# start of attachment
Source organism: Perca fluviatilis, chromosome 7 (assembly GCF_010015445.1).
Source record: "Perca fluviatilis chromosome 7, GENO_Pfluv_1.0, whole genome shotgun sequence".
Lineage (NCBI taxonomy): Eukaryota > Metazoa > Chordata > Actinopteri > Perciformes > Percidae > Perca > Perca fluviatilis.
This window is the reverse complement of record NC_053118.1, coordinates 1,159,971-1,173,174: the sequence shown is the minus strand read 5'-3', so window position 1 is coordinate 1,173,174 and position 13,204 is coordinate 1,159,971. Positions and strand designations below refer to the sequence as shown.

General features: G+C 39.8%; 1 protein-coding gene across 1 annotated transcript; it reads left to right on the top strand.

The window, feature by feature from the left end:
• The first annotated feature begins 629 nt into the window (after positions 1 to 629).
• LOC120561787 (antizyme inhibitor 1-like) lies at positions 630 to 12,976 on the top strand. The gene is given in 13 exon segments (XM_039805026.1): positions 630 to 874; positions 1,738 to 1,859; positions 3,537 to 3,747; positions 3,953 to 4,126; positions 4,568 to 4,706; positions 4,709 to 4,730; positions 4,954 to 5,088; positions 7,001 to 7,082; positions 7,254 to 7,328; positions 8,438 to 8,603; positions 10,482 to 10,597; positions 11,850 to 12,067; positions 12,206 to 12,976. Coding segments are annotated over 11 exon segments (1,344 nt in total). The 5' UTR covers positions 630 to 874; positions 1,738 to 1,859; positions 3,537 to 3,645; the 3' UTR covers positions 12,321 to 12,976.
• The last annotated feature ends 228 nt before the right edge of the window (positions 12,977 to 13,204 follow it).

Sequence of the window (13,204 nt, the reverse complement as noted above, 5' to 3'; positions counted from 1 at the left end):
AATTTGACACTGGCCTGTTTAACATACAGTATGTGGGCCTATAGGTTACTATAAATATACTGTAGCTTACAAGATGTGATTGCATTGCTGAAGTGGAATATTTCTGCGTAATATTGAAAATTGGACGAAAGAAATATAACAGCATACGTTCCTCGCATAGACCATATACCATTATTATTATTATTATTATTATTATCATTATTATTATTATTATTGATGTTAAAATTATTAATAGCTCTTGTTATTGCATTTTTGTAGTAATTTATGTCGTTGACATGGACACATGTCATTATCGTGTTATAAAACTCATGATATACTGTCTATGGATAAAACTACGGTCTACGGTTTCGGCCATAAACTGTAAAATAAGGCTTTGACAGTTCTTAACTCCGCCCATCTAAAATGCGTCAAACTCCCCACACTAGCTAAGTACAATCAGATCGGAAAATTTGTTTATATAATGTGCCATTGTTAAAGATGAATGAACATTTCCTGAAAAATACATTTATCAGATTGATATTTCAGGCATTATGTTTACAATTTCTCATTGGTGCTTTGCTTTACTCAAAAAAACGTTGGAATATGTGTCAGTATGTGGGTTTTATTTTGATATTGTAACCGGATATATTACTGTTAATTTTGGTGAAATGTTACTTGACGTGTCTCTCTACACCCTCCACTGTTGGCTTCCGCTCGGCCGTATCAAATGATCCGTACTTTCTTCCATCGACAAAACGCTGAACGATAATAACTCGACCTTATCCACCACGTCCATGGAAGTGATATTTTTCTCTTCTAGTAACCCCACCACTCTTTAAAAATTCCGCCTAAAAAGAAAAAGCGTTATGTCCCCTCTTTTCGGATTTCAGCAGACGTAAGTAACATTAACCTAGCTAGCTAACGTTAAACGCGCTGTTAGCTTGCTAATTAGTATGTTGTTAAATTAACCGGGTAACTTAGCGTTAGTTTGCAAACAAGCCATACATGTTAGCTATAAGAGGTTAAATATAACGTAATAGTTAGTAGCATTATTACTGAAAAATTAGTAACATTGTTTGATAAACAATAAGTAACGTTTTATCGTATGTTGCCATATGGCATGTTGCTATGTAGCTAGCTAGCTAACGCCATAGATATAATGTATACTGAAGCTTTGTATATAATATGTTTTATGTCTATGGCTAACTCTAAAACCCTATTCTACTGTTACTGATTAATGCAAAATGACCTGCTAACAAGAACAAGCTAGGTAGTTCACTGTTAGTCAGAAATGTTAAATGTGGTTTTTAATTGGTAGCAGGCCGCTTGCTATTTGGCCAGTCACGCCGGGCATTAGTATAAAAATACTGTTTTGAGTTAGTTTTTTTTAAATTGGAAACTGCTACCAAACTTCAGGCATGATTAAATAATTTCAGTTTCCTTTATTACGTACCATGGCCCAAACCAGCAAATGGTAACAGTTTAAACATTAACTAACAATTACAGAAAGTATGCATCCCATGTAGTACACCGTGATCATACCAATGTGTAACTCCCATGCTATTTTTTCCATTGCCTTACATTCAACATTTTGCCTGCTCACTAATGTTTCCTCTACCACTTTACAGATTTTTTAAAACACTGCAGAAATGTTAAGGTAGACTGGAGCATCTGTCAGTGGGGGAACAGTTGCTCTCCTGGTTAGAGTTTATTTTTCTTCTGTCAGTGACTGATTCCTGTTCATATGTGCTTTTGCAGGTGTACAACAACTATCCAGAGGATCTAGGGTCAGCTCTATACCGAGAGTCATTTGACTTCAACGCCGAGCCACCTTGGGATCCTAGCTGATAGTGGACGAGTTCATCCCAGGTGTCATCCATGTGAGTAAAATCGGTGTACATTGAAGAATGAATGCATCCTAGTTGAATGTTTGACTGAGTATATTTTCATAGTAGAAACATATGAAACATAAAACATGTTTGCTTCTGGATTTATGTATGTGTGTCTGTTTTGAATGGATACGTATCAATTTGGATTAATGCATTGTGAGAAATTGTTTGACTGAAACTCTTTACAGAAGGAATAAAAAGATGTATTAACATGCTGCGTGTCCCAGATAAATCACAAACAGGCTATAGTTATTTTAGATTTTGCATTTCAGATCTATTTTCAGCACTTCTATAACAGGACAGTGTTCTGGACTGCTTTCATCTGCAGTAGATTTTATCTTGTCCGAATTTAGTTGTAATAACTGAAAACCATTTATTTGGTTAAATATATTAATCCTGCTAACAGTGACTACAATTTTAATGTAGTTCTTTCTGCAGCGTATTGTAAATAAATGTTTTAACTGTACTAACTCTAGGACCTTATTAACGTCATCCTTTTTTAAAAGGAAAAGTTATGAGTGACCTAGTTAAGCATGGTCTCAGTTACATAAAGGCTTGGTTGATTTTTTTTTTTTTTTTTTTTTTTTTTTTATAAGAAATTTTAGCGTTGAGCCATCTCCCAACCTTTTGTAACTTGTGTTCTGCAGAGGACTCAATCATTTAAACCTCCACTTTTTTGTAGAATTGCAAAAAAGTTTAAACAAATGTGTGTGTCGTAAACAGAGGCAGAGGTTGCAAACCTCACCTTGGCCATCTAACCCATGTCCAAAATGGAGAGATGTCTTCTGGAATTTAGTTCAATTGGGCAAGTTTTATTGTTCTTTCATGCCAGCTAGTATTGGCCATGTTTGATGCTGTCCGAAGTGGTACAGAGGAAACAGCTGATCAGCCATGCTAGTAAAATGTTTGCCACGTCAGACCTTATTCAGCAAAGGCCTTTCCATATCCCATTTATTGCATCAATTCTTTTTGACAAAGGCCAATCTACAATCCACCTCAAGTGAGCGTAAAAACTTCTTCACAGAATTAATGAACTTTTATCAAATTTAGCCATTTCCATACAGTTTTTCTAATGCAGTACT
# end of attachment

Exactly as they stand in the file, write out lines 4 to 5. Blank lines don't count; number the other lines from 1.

This window is the reverse complement of record NC_053118.1, coordinates 1,159,971-1,173,174: the sequence shown is the minus strand read 5'-3', so window position 1 is coordinate 1,173,174 and position 13,204 is coordinate 1,159,971. Positions and strand designations below refer to the sequence as shown.

General features: G+C 39.8%; 1 protein-coding gene across 1 annotated transcript; it reads left to right on the top strand.